Janesville defenseman Roeder makes NCAA DI commitment
May 16, 2017
Adam Roeder spent a season playing in the NA3HL for the St. Louis Jr. Blues prior to his three-year NAHL career in Janesville and subsequent NCAA Division I commitment to Northern Michigan.
By Mason Lyttle, Janesville Jets
The Janesville Jets, proud members of the North American Hockey League (NAHL), are pleased to announce that defenseman Adam Roeder has committed to play NCAA Division I hockey for the Northern Michigan Wildcats of the Western Collegiate Hockey Association (WCHA).
Roeder (5’11/185), the 147-game Jet veteran, spent his entire NAHL career in Janesville, and was voted captain by his teammates at the beginning of the 2016-17 season. The St. Louis native wrapped up his Jets career with an impressive 32-point season and was named to the 2017 NAHL Robertson Cup All-Tournament Team with seven assists in nine playoff games.
Roeder was selected to and played in the 2017 NAHL Top Prospects Tournament for the Midwest Division Team.
“Adam is a great kid who might be the best example of what this league and this team aim to do,” said fifth-year head coach and general manager Joe Dibble. “He has fought so hard over his career to achieve what he has. In his time with us we’ve watched him develop as a player and as a human being, and he obviously proved that by leading this team to Duluth. He leads with respect for his teammates, his coaches, and the game.”
Roeder, who set a franchise record this year in career goals from a defenseman with 15, began his junior career with the NA3HL’s St. Louis Jr. Blues, where he tallied 31 points in 45 games in the 2013-14 season. That offensive production put him on the Jets’ radar. He signed a tender contract and played in four affiliate games in the 2013-14 season. Roeder said he knew from the start that Janesville would be the team to help him advance.
“The Jets have done everything for me,” he said. “I tendered four years ago and played just a few games, but I knew at the start that coach Dibble would do everything he could to get me a Division I scholarship and help me grow into a contributor in this league.”
Roeder attributed much of his development to his assistant coaches in Janesville, who primarily work with the defenseman. Erik Largen was the assistant for Roeder’s start in Janesville and now will face Roeder as an assistant coach for the WCHA’s Alaska Nanooks.
“The three assistant coaches I’ve had in the past three years—coach Largen, coach [Cody] Campbell, and coach [Kyle] Forte—I can’t thank them enough as well. They all worked with the defensemen and helped me develop into the player I am.”
This season, Roeder led Jets skaters with a +29 mark, and alongside partner Blake Wareham, was often tapped for important minutes in key situations. The confidence required to shut down opposing attacks in the most pivotal moments was Roeder’s biggest overall growth, he said.
“Coming in as a first-year guy, it’s easy to get nervous or tense and start gripping the stick too tight,” said Roeder. “You’re often scared to make mistakes. Over my three years, my confidence has grown and I now know I can be the player who the coaches want over the boards in the big situations. If you stick with it and listen to your coaches, who are only trying to develop you, the sky’s the limit.”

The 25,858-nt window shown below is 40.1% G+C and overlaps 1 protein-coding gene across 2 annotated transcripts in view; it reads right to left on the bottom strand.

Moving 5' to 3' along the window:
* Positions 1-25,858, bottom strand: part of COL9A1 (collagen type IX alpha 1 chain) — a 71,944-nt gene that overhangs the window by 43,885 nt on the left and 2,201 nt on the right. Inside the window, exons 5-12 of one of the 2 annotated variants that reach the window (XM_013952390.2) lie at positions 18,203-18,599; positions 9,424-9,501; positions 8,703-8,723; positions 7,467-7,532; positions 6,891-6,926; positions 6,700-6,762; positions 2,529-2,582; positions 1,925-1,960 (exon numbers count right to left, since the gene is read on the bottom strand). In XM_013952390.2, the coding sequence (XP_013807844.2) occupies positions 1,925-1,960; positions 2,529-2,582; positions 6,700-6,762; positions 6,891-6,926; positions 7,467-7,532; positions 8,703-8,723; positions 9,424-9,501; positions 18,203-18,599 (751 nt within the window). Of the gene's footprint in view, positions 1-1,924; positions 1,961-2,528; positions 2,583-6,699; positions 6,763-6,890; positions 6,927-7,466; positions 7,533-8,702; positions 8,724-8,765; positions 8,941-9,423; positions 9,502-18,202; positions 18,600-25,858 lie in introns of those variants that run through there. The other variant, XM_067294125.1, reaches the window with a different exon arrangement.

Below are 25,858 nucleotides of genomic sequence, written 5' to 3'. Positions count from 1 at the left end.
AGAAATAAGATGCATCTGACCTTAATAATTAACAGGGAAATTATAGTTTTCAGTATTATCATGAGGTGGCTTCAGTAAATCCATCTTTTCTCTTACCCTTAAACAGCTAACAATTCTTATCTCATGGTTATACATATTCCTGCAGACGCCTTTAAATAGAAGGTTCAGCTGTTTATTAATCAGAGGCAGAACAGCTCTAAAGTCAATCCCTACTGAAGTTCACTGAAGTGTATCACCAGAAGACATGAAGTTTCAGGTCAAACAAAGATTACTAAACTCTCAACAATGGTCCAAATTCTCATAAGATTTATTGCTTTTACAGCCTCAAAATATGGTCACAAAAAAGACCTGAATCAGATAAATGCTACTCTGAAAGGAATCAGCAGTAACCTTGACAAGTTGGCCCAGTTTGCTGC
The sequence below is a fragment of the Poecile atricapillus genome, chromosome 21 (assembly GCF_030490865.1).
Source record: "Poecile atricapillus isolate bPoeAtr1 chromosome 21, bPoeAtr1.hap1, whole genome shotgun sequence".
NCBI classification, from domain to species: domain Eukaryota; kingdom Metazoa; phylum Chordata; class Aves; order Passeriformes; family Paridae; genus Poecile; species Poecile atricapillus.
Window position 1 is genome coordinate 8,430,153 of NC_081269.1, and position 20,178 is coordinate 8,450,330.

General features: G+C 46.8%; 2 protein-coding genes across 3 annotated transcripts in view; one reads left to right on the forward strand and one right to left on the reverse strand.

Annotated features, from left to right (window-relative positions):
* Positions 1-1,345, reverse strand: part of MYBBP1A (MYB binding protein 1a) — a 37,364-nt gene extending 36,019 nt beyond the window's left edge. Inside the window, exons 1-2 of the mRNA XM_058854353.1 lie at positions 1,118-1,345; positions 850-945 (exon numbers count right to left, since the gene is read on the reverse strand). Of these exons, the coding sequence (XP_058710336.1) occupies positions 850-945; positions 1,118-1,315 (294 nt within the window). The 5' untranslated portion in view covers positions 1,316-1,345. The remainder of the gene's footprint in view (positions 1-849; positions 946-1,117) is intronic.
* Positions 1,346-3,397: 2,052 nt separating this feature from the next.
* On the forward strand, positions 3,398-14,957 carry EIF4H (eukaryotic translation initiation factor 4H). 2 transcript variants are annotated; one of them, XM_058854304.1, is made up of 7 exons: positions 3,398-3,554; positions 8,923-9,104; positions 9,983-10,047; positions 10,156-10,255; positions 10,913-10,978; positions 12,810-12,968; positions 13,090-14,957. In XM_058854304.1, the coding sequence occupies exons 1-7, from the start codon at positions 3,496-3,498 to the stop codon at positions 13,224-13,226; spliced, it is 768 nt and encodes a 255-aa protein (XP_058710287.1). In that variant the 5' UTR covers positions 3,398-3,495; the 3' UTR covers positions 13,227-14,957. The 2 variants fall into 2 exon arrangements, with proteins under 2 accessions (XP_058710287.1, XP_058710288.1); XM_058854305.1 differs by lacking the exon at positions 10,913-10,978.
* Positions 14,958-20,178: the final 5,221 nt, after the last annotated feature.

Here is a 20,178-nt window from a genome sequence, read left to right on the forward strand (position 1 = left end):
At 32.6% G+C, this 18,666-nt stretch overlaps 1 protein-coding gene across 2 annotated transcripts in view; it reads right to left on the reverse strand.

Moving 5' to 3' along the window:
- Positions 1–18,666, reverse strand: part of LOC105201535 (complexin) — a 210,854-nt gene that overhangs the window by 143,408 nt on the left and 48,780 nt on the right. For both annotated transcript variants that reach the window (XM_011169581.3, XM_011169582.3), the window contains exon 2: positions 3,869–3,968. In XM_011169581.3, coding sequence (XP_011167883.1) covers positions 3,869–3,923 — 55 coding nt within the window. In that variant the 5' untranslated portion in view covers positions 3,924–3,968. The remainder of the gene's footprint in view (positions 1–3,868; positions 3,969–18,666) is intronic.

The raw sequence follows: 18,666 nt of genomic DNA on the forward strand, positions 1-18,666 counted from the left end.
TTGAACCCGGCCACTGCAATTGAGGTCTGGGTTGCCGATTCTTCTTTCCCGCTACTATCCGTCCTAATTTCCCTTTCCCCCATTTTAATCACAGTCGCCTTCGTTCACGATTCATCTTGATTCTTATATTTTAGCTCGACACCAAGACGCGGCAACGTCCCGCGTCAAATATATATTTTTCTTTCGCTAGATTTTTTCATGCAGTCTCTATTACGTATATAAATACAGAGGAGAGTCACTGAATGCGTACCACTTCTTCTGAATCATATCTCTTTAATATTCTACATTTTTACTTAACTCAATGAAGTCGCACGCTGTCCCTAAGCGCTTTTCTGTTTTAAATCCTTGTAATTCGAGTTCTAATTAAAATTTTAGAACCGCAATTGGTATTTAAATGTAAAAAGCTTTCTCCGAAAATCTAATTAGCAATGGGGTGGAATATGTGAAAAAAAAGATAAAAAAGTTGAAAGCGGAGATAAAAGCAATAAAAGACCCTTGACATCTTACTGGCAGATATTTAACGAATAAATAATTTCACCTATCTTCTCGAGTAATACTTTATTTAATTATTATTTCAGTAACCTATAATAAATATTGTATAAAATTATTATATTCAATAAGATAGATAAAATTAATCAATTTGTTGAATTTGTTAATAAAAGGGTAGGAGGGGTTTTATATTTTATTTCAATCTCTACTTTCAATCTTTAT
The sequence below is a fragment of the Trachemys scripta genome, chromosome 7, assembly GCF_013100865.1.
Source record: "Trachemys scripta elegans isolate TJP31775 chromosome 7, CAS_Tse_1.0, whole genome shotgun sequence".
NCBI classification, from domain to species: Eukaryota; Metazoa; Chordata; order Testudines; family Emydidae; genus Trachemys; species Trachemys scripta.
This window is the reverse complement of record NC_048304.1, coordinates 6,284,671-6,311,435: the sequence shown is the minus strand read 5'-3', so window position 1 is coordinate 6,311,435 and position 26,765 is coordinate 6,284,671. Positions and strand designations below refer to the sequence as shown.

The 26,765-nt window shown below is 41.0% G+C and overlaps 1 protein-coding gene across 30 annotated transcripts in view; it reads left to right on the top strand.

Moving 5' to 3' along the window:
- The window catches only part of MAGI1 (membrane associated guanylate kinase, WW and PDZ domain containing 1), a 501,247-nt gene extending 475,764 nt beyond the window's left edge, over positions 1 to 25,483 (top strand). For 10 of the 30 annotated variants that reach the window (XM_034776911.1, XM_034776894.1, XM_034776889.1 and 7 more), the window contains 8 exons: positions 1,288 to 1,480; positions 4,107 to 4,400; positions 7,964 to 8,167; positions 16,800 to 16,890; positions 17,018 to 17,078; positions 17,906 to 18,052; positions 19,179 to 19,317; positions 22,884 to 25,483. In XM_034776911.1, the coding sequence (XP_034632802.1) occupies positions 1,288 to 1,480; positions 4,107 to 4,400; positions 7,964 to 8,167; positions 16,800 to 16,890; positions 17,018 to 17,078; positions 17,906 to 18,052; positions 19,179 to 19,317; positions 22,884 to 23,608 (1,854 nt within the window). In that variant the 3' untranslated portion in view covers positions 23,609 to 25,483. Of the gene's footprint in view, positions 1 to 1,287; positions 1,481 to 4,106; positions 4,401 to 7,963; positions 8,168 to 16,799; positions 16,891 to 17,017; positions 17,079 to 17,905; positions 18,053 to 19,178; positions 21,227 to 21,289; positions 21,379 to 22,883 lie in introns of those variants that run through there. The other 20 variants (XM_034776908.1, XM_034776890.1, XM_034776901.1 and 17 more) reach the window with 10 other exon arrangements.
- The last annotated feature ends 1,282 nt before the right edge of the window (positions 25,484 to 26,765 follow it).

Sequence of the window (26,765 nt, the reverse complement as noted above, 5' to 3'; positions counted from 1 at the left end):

The Wildcats play at the 4,000-person Berry Events Center in Marquette, Michigan, in the state’s upper peninsula. Northern Michigan has a storied past, featuring three Frozen Four appearances and a 1991 national championship. In April, the Wildcats tapped former Minnesota Gophers assistant Grant Potulny as the third head coach in school history. Roeder has an interesting opportunity awaiting him in Marquette: start a college hockey career with a program turning a new page.
“The [Wildcats] coaches respect that I stuck through the three years in this league and trusted the process to get to this point,” said Roeder. “I think I’ll have a great relationship with these coaches as a freshman. They want to change their style a bit to more of what Minnesota plays: moving the puck and scoring more goals. That’s what I’m most excited about. I can’t wait to contribute to a program with new coaches and be a part of a new era.”
Just days ago, Roeder, like his fellow age-out teammates, played his final game of junior hockey as the Jets fell to the eventual Robertson Cup Champion Lone Star Brahmas, 3-1 in Game 2 of the Semi-Finals series. Though that loss still stings, he said he could not be more excited to finally achieve his goal of becoming a Division I player.
“To be honest, when I committed, I was at a loss for words,” Roeder said. “I have put so much blood, sweat, and tears into this game. Losing in the Semi-Finals my first year, losing in the first round last year to the same team, and losing again this year in the Semi-Finals…there have been a lot of growing pains, let’s just say that. It’s all worth it in the end, though. The brothers I’ve made relationships with over the last three years are incredible. These are the guys I’ll get together with down the road and reminisce about the junior days, staying up playing Xbox, goofing off, and winning games and making postseason runs. It’s a great thing to be able to commit here in my last season as a Jet. It’s the perfect story to be able to do this with the greatest team I’ve ever played with.”
Roeder becomes the 11th player of the 2016-17 Janesville Jets to commit to a Division I program, joining Derek Schaedig (Harvard), Blake Wareham (Canisius), Adrian Holesinsky (Maine), Jakov Novak (Bentley), Chris Dodero (American International), Cole Paskus (UMass Lowell), Colin Felix (UMass Amherst), Jack Gates (Colorado College), Michael Maloney (Brown University), and Joey Abate (Wisconsin).